Fountain-Ft. Carson school chief chosen state commissioner |

Fountain-Ft. Carson school chief chosen state commissioner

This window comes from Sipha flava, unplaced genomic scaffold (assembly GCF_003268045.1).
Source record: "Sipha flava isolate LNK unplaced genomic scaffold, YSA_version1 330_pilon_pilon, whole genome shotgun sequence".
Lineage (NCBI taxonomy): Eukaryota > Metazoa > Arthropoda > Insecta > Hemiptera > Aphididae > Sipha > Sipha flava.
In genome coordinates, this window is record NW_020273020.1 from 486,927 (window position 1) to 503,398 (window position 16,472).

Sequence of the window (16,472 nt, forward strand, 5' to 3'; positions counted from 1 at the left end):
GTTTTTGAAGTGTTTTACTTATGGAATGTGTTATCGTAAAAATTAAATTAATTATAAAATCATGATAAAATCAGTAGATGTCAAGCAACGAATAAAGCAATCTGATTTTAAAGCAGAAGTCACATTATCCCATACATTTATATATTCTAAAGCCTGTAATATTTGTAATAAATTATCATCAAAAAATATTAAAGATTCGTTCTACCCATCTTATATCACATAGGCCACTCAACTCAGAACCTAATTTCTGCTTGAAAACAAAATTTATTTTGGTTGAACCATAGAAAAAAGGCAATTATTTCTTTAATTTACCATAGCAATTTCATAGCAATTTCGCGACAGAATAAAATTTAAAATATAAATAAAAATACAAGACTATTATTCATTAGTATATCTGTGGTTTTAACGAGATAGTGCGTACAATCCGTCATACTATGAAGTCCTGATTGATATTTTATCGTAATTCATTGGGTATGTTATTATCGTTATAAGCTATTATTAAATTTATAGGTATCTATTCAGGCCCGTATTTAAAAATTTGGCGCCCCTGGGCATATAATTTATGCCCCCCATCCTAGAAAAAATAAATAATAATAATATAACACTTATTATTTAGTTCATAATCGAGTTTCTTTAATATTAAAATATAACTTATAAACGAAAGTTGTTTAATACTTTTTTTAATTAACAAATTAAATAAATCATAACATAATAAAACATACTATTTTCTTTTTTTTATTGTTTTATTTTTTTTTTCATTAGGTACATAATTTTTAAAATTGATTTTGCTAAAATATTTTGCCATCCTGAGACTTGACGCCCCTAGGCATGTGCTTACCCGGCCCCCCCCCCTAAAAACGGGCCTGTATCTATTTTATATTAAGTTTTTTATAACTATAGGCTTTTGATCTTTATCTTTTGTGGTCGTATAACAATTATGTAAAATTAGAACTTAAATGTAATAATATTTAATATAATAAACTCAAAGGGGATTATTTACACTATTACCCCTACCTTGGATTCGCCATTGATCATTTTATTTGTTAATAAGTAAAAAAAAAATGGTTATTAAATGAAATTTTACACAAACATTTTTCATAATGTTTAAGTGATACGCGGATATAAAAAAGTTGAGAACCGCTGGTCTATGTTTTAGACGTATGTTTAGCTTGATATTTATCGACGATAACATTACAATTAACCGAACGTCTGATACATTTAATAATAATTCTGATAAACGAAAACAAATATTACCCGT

DENVER – A school superintendent whose district has won praise for narrowing the achievement gap between white and minority students was named the state’s new education commissioner Friday.An often-divided state education board unanimously selected Dwight Jones, head of Fountain-Fort Carson School District 8, who said he would focus on improving achievement for all students.Jones, the state’s first black education commissioner, said that includes everyone from low-income students and minority students to average students.”Hope is not a strategy, so we have to get a real strategy that makes a difference,” said he said.Jones was the only finalist named for the job by the state board earlier this month. He will be paid $205,000 annually and will start June 1.He replaces William Moloney, who has served as commissioner for 10 years.Jones, 44, was selected from a national search that attracted 16 applicants. His wife, Jenifer Jones, an administrator at Colorado Springs’ Academy School District 20, said she and others had to urge him to apply.Before the vote, the board praised Moloney, a supporter of standardized testing, for working to close the achievement gap. Moloney said the phrase used to describe the inequities in education has become “too antiseptic,” sometimes preventing people from becoming upset about it, but he said that won’t happen to Jones.”He will never turn away from that shame and humiliation,” Moloney said. “… That cause is central to who he is.”Under Jones’ leadership, the Fountain-Fort Carson district aggressively analyzed the results of the state’s standardized tests to keep tabs on students. But supporters say he also takes time to walk through special education classrooms and invited students who improved their test scores to a picnic at his house.Board member Evie Hudak, a Democrat from Westminster, said Jones’ passion for children came through in his interview with the board in a way that moved her to tears. She said the discussion seemed to unite the board members because he “renewed our commitment to education.”The state education board oversees public kindergarten- through 12-grade schools and hires the commissioner to oversee the education department.While Democrats now control the Legislature and the governor’s office, Republicans still have a 4-3 edge on the education board, whose members are elected. Jones is a Democrat, but former Gov. Bill Owens, a Republican, is the first reference listed on his resume.Jones also served on the team advising Democratic Gov. Bill Ritter on education issues after Ritter was elected last fall. Ritter has set goals of cutting the statewide achievement gap and high school dropout rate by half in 10 years.

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